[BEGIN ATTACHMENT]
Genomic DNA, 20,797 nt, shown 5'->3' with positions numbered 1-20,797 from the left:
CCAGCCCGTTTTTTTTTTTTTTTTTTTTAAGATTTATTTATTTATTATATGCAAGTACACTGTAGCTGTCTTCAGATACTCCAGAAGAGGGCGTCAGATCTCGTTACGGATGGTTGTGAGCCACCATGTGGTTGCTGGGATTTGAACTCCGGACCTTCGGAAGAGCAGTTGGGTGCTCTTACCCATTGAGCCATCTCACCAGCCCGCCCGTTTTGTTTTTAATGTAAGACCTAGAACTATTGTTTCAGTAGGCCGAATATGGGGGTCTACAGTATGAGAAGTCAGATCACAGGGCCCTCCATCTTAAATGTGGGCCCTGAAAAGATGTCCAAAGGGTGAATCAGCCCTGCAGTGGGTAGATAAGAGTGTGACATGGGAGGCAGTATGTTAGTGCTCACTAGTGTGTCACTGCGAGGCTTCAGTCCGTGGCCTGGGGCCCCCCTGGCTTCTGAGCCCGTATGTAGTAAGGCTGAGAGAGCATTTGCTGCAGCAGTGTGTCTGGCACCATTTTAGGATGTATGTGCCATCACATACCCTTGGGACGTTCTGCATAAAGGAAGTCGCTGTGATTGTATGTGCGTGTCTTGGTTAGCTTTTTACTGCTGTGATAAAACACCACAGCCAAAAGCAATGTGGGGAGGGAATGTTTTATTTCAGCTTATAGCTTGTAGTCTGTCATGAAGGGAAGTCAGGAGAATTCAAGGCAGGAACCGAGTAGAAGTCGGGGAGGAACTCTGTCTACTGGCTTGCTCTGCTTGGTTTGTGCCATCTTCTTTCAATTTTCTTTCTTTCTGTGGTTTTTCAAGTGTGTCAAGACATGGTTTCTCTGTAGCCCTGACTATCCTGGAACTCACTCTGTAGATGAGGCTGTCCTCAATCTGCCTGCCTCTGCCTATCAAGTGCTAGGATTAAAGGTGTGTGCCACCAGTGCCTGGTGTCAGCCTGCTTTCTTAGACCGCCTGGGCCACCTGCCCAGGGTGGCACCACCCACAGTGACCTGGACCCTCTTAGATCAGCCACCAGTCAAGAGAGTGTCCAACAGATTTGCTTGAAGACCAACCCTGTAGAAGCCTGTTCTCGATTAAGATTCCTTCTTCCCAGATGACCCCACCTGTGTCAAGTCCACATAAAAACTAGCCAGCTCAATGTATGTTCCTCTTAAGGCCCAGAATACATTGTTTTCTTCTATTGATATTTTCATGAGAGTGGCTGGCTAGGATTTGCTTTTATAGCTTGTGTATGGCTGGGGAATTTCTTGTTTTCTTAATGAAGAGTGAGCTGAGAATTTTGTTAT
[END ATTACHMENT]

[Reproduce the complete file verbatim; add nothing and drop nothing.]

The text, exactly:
Genomic DNA, 20,797 nt, shown 5'->3' with positions numbered 1-20,797 from the left:
CCAGCCCGTTTTTTTTTTTTTTTTTTTTAAGATTTATTTATTTATTATATGCAAGTACACTGTAGCTGTCTTCAGATACTCCAGAAGAGGGCGTCAGATCTCGTTACGGATGGTTGTGAGCCACCATGTGGTTGCTGGGATTTGAACTCCGGACCTTCGGAAGAGCAGTTGGGTGCTCTTACCCATTGAGCCATCTCACCAGCCCGCCCGTTTTGTTTTTAATGTAAGACCTAGAACTATTGTTTCAGTAGGCCGAATATGGGGGTCTACAGTATGAGAAGTCAGATCACAGGGCCCTCCATCTTAAATGTGGGCCCTGAAAAGATGTCCAAAGGGTGAATCAGCCCTGCAGTGGGTAGATAAGAGTGTGACATGGGAGGCAGTATGTTAGTGCTCACTAGTGTGTCACTGCGAGGCTTCAGTCCGTGGCCTGGGGCCCCCCTGGCTTCTGAGCCCGTATGTAGTAAGGCTGAGAGAGCATTTGCTGCAGCAGTGTGTCTGGCACCATTTTAGGATGTATGTGCCATCACATACCCTTGGGACGTTCTGCATAAAGGAAGTCGCTGTGATTGTATGTGCGTGTCTTGGTTAGCTTTTTACTGCTGTGATAAAACACCACAGCCAAAAGCAATGTGGGGAGGGAATGTTTTATTTCAGCTTATAGCTTGTAGTCTGTCATGAAGGGAAGTCAGGAGAATTCAAGGCAGGAACCGAGTAGAAGTCGGGGAGGAACTCTGTCTACTGGCTTGCTCTGCTTGGTTTGTGCCATCTTCTTTCAATTTTCTTTCTTTCTGTGGTTTTTCAAGTGTGTCAAGACATGGTTTCTCTGTAGCCCTGACTATCCTGGAACTCACTCTGTAGATGAGGCTGTCCTCAATCTGCCTGCCTCTGCCTATCAAGTGCTAGGATTAAAGGTGTGTGCCACCAGTGCCTGGTGTCAGCCTGCTTTCTTAGACCGCCTGGGCCACCTGCCCAGGGTGGCACCACCCACAGTGACCTGGACCCTCTTAGATCAGCCACCAGTCAAGAGAGTGTCCAACAGATTTGCTTGAAGACCAACCCTGTAGAAGCCTGTTCTCGATTAAGATTCCTTCTTCCCAGATGACCCCACCTGTGTCAAGTCCACATAAAAACTAGCCAGCTCAATGTATGTTCCTCTTAAGGCCCAGAATACATTGTTTTCTTCTATTGATATTTTCATGAGAGTGGCTGGCTAGGATTTGCTTTTATAGCTTGTGTATGGCTGGGGAATTTCTTGTTTTCTTAATGAAGAGTGAGCTGAGAATTTTGTTAT